What are polyps?

Polyps are small growths of the inner lining of the colon or rectum (bowel). They may be a little bulge on the surface (sessile) or on a stalk (pedunculated). They are common, affecting 15-20% of the adult population. The vast majority of polyps are quite harmless but some polyps have the potential to become a cancer.  Fortunately, the process of change to become a cancer usually takes many years and most polyps never turn malignant.  Nevertheless, because of the potential to become cancerous, polyps require removal.  In this way, it is hoped to prevent bowel cancer formation.

Polyps come in three main types

  • Adenomas – these are benign tumours
  • Hyperplastic – these are not tumours and have no real significance
  • Malignant – occasionally an adenoma can have some cancerous elements inside it


Most polyps produce no symptoms at all because of their small size.  Larger polyps may cause bleeding, mucous discharge or alteration in bowel function.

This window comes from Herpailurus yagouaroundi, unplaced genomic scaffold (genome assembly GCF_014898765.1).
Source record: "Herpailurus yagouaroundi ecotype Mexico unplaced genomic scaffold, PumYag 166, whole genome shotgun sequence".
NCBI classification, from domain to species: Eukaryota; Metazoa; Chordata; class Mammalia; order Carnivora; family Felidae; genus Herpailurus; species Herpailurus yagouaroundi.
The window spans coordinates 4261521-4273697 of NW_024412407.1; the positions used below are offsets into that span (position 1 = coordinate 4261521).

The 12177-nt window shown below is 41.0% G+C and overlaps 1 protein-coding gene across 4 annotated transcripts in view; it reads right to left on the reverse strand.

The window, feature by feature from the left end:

Polyps are often found when investigating the bowel because of bleeding or altered bowel habit. Sometimes they are the cause of the symptoms but more commonly they are incidental findings. Bigger polyps are sometime discovered on a CT scan or a PET scan. They can only really be diagnosed accurately by direct visualisation – essentially this means a colonoscopy.


Almost all polyps can be removed at colonoscopy. The polyp can be cauterised or snared with a wire using electric current; this does not hurt.  The polyp is then sent for analysis to determine its character. Larger polyps occasionally need more than one treatment for complete removal and a few require an operation. Removal of polyps with the colonoscope does carry a tiny risk of perforation or bleeding; this is a smaller risk than leaving the polyp.


If your polyp is of a certain size or type you may be at risk of developing further polyps in the future. Thus you may need to have repeat examinations at intervals of 1-5 years and you will be entered into a surveillance program. The aim of surveillance is to prevent cancer, and it is usually very effective. Nevertheless, no cancer prevention program can be 100% and so if you have symptoms that concern you, such as bleeding or change in bowel function, then you should contact your doctor in the usual way.